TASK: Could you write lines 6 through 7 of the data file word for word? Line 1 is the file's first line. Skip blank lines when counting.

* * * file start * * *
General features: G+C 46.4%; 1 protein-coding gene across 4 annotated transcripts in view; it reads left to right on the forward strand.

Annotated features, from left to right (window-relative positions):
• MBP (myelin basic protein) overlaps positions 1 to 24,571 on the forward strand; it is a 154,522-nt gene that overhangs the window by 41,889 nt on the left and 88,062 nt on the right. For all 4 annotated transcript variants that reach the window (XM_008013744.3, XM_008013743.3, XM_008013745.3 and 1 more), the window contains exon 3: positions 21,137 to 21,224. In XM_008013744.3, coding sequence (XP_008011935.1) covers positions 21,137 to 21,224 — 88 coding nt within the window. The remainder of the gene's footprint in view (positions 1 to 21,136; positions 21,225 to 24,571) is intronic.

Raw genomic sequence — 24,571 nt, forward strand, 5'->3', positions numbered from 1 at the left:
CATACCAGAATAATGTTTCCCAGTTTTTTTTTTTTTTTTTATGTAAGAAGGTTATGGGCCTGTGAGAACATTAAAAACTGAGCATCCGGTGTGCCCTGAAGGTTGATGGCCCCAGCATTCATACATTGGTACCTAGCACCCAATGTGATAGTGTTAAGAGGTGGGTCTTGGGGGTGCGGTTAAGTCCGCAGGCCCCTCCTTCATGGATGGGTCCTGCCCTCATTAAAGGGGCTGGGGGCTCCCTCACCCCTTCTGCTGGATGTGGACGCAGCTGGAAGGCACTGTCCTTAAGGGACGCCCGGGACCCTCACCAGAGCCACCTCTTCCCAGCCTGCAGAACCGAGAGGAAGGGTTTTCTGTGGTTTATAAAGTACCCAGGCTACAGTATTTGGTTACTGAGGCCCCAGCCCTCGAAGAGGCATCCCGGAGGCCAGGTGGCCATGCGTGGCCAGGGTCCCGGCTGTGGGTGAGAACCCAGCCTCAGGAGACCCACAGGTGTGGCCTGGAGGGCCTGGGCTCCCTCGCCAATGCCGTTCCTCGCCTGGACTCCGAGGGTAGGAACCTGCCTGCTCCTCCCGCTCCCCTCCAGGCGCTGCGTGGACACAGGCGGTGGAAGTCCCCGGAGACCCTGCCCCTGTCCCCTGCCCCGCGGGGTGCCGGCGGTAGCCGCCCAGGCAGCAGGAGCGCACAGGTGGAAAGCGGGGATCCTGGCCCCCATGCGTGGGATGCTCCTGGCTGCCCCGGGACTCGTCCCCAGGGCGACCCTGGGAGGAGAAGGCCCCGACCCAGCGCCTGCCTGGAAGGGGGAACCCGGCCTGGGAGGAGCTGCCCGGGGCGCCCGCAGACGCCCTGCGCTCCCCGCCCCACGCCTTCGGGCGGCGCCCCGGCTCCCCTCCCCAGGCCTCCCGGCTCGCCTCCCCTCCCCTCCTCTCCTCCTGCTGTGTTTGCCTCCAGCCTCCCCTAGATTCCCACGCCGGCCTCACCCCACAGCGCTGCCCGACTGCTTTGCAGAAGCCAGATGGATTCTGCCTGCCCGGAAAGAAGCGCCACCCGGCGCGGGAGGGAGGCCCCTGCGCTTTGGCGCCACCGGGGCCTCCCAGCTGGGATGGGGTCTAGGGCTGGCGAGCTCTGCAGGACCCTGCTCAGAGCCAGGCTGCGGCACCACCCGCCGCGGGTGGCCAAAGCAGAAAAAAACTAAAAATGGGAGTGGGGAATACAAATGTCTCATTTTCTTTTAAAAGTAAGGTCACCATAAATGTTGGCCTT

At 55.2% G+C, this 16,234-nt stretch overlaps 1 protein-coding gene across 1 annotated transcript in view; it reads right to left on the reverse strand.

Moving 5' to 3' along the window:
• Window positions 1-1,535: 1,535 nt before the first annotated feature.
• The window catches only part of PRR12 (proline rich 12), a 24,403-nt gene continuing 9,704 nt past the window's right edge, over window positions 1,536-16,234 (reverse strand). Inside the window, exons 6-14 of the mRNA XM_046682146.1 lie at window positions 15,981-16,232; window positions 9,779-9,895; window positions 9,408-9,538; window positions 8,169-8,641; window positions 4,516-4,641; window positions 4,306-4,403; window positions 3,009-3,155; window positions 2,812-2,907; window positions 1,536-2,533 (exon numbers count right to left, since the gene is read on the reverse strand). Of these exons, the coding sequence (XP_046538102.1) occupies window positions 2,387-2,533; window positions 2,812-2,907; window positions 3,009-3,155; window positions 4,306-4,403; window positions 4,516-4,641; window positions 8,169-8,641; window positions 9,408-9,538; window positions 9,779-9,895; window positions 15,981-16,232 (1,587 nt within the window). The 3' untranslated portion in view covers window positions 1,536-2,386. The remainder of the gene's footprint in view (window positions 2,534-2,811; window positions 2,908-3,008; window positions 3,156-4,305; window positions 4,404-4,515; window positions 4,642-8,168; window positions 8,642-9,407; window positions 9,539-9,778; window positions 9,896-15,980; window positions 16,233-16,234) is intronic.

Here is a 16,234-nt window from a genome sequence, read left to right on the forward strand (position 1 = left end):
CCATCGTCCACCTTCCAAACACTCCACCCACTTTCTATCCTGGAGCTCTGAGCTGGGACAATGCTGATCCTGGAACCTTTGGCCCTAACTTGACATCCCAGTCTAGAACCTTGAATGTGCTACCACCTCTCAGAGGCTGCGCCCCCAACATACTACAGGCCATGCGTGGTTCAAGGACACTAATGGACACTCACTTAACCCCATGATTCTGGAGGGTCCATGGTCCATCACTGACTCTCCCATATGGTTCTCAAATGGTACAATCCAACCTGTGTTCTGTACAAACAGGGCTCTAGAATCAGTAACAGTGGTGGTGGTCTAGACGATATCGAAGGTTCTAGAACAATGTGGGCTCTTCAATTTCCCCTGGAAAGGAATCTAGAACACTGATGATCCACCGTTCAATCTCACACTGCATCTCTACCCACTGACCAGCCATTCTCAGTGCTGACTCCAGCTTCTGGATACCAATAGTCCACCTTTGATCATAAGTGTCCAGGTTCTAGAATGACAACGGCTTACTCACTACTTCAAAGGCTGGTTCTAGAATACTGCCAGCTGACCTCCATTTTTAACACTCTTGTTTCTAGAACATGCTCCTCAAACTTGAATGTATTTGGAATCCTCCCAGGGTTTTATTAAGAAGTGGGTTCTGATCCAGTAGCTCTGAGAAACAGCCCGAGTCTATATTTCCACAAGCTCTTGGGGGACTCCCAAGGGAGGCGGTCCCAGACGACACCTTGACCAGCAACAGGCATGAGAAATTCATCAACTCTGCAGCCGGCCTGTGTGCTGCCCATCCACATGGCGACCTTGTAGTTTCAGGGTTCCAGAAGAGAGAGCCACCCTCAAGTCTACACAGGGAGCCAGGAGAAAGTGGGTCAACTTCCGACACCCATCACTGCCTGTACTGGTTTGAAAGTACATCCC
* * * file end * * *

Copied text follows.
At 55.2% G+C, this 16,234-nt stretch overlaps 1 protein-coding gene across 1 annotated transcript in view; it reads right to left on the reverse strand.

Moving 5' to 3' along the window: